Intelligibility
Phonology
Speech Sounds

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speech Goals

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  • (In what context) NAME will produce /SOUND/ in words/sentences/conversation with xx% accuracy (given what supports).
  • NAME will produce /l/ in single words with 75% accuracy given minimal support.
  • NAME will produce /s/ during spontaneous speech in a structured setting with an average of 80% accuracy across 2 sessions.

Speech Sounds

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  • NAME will produce 3 and 4 syllable words with 80% accuracy in 4/5 data collection opportunities.
  • NAME will produce 2 sounds in a consonant cluster (e.g., sm, sk, sn) in the initial position of (words, phrases, sentences) with 80% accuracy in 4/5 data collection opportunities.
  • NAME will produce final consonants in CVC words with 80% accuracy in 4/5 data collection opportunities.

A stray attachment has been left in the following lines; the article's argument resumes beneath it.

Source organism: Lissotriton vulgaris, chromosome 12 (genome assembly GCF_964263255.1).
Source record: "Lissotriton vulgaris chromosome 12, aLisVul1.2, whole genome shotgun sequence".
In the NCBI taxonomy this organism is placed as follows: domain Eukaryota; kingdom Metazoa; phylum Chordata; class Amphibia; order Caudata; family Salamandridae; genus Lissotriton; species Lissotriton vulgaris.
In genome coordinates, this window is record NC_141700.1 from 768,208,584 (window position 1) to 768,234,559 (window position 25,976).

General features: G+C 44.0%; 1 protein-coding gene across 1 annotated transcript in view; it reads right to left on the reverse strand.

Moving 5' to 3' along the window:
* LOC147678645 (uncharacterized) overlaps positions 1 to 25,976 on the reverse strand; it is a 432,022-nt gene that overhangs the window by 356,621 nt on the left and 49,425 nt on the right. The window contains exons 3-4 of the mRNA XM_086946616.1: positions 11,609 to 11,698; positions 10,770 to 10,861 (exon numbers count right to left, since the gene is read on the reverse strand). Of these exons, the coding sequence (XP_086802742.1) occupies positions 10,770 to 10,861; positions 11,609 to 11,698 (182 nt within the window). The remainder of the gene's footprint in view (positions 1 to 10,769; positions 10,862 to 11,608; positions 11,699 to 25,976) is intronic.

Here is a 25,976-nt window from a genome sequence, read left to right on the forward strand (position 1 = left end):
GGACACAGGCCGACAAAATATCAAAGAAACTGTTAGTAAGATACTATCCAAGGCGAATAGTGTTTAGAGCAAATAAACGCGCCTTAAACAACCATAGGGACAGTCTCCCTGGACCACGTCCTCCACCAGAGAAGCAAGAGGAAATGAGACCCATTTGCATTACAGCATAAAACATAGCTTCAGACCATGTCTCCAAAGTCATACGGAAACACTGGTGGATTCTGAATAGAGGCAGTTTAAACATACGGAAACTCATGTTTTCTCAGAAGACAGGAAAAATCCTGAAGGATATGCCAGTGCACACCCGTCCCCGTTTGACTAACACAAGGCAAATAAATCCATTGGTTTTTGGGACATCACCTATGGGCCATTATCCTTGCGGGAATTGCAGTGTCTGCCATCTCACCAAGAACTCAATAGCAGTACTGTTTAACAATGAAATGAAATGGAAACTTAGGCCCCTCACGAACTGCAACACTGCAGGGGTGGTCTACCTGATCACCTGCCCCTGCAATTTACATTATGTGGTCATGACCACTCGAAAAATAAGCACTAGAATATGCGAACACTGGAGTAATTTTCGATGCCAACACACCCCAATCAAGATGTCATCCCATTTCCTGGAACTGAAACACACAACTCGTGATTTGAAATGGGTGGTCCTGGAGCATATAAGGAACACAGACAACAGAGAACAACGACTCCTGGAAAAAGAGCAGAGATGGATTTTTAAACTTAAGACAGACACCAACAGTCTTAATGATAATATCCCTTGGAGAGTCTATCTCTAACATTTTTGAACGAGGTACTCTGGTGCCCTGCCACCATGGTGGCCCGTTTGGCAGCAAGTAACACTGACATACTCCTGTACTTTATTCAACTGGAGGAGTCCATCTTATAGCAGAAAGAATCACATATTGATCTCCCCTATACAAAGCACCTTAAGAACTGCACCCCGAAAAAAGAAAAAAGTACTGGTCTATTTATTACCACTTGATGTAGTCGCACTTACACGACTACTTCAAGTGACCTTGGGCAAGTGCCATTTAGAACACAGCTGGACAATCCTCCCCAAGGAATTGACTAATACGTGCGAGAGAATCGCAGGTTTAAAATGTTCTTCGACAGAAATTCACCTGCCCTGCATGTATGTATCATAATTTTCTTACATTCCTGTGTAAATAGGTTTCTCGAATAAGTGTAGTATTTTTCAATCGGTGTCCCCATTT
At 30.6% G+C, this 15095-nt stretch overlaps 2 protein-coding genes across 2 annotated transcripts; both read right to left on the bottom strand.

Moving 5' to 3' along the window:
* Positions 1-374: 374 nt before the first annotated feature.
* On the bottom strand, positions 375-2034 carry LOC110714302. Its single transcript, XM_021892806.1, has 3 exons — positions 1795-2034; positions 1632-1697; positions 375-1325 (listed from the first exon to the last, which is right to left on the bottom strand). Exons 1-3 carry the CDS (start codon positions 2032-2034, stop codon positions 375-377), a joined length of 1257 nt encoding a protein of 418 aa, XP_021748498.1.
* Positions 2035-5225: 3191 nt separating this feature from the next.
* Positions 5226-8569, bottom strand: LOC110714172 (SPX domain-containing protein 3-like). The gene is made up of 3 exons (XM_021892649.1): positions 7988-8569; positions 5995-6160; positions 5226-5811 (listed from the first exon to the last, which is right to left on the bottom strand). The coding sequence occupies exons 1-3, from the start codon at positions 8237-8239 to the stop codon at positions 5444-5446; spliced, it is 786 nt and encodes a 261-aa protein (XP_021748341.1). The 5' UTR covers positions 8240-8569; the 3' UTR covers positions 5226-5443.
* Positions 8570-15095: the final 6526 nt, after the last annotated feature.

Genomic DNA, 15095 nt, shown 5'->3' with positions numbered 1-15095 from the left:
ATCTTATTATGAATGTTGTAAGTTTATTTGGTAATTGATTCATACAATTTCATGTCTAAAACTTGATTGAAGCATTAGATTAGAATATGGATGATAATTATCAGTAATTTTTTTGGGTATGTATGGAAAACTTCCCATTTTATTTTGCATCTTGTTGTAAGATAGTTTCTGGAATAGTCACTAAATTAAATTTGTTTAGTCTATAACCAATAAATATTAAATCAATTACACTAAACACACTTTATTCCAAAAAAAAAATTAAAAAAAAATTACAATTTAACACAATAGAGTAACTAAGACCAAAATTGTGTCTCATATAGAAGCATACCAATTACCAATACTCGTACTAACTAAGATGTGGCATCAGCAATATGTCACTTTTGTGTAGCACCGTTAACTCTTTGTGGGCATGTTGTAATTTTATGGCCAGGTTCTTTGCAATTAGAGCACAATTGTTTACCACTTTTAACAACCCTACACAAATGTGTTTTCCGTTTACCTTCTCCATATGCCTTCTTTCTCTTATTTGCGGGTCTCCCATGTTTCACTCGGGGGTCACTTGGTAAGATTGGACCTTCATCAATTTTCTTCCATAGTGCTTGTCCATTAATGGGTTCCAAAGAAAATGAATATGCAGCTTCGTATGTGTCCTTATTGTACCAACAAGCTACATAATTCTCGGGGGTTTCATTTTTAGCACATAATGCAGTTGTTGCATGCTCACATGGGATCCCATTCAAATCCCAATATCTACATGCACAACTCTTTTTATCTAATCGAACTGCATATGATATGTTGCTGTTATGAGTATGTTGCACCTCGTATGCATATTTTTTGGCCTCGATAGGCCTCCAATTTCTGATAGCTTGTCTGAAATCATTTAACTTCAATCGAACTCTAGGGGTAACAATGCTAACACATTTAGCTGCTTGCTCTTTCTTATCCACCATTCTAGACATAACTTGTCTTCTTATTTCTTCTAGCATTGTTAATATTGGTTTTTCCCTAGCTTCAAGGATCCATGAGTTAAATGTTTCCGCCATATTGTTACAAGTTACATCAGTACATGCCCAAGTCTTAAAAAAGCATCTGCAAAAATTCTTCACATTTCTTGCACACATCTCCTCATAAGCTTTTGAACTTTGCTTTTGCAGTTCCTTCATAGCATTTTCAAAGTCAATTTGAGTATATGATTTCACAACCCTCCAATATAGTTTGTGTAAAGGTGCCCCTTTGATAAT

• Given a visual, NAME will produce /d/ and /t/ in the initial position of words with 80% accuracy in 4/5 data collection opportunities.

phonology

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  • When not understood, NAME will independently use communication repair strategies (e.g., restate what he said, increase volume, use slow rate, stress multisyllabic words, use precise articulation) in 3 out of 4 observed opportunities.

Intelligibility

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Visual Syllable Webs

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No Prep Articulation Activities Using High Frequency Words

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Mini Articulation Cards

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Articulation Menus Bundle

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Articulation News

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Cycles Approach for Phonological Processes

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Cycles for Phonology Toolkit

phonology
Self-Advocacy
Problem Solving
Perspective Taking
Inferencing/Predicting
Emotional Awareness and Regulation

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everything else

Conversation
Executive Functioning
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  • Given a familiar visual, NAME will name how she is feeling in 2 out of 3 opportunities.
  • NAME will identify two body sensations related to a feeling he is experiencing in 60% of opportunities given a visual and moderate adult support.